Vera Kurian: a look back at The Talented Mr Ripley
Never Saw Me Coming author Vera Kurian takes a look at Patricia Highsmith's iconic novel on page and screen, exploring the character of Tom Ripley – one of the inspirations for her own thriller's charismatic and beautiful protagonist.
I first read Patricia Highsmith’s The Talented Mr Ripley last year and loved it for how drastically different it is from today’s thrillers. It’s been almost 70 years since its initial publication, but there is still much to be admired about it. For one, Highsmith’s incredibly clean prose—no frills, but not at the cost of psychological depth. In stark contrast to many of today’s psychological thrillers, where the point of view is deeply embedded, often claustrophobically so, in the head of a character who is constantly thinking and feeling and narrating to the reader, Highsmith’s Ripley novels are told at a cool distance. Only occasionally does she dip into Tom’s head, and sometimes what we find there is dark.
Similarly, Anthony Minghella’s film still holds up 20 years since its release. I realize I’m writing for a UK audience, so let me tell you that as an American, this movie—murders aside—comes across as a sun-drenched advertisement to vacation on the coast of Italy. What is most memorable other than the sunny vistas is what is possibly the best casting decision ever made: choosing Jude Law, a Brit, to play Dickie Greenleaf, an American. It was a role Law was born to play: so charming, so beautiful, so careless. You can empathize with Movie Tom becoming enamored with him, because who wouldn’t be?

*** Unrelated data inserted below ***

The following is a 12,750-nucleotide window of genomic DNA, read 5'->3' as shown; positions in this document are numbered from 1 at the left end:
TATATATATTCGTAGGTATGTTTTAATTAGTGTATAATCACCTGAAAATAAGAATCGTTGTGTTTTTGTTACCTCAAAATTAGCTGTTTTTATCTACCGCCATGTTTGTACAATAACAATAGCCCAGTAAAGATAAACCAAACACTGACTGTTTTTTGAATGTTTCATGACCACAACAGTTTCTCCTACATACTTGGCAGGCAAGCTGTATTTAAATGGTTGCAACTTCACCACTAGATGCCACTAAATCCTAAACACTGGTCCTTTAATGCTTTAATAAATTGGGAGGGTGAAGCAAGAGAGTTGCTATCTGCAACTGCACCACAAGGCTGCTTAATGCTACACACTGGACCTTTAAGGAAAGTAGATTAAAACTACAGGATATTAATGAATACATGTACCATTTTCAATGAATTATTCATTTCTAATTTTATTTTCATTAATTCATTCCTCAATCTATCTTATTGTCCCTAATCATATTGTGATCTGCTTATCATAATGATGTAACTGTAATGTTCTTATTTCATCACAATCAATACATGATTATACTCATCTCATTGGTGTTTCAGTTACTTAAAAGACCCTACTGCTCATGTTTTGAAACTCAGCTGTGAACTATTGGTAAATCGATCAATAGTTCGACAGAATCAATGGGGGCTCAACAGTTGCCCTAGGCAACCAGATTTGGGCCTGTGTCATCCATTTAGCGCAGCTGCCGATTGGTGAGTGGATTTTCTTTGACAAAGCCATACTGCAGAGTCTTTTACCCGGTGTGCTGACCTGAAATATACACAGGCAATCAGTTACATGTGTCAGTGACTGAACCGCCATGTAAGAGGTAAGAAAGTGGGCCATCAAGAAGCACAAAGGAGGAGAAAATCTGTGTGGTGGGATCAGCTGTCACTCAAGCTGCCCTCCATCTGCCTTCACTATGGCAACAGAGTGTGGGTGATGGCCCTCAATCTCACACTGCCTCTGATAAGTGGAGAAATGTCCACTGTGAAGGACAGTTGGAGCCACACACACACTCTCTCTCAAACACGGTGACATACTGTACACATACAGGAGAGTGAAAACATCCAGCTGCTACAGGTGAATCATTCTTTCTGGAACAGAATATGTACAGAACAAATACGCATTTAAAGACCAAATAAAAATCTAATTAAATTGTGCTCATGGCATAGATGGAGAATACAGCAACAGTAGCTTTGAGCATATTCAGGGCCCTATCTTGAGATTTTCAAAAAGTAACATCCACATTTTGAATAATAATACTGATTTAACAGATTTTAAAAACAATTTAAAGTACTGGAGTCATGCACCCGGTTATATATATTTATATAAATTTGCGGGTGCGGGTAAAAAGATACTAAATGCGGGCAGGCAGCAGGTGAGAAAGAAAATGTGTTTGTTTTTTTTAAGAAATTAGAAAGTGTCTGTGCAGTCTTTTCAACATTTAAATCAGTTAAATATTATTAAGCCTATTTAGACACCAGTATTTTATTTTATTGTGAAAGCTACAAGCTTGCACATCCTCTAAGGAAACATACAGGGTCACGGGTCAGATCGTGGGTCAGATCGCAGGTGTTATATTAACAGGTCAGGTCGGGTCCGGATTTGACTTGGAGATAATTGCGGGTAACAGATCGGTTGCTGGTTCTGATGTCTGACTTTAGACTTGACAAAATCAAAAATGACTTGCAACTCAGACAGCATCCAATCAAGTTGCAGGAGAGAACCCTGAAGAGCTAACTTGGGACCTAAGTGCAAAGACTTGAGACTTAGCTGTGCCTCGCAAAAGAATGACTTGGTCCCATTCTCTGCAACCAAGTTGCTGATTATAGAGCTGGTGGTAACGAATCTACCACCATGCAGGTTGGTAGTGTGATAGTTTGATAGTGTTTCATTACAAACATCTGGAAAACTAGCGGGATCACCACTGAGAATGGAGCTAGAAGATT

Dickie’s murder in the film is presented more as Tom acting in the heat of the moment in response to a particularly cruel verbal attack. You get the sense that Tom wouldn’t have done it if Dickie had returned his romantic or sexual interest in him, or if Dickie hadn’t been so specifically humiliating during a boat ride which ends up a providing a convenient way of getting rid of Dickie’s body. The murder is quite different in the book: the pair take an awkward trip after Tom has already fallen out of Dickie’s favor. Tom thinks about killing Dickie and admits that it’s not the first time he’s thought of doing so and, in the middle of his stream of thoughts as to why this would be Dickie’s fault, he gets a sudden idea that seems to excite him: he could become Dickie Greenleaf, he could take everything that is his. From this point on, he shifts to planning and scheming, something he does adeptly and perhaps with some pleasure. Both the film and the book highlight Tom’s attraction to Dickie, but the novel is more opaque about it, and Jude Law’s Dickie directly confronts what is mostly unspoken in Highsmith’s original text.
Perhaps the filmmakers thought that their central character Tom had to be more sympathetic, turning him into more of a tragic figure. One who is forced to kill Peter, an attractive young man who does take a liking to Tom. The film’s Tom is one sad ‘if only’ after another, while the novel had no Peter, just Tom managing to trick everyone into believing that Dickie named him the sole inheritor of his estate. Banks and parents must have been more gullible back then; a modern Tom Ripley would have more technology to contend with: passports with microchips, cell phones with geolocation, and two-factor authentication. Somehow, I think he would have been able to swing it.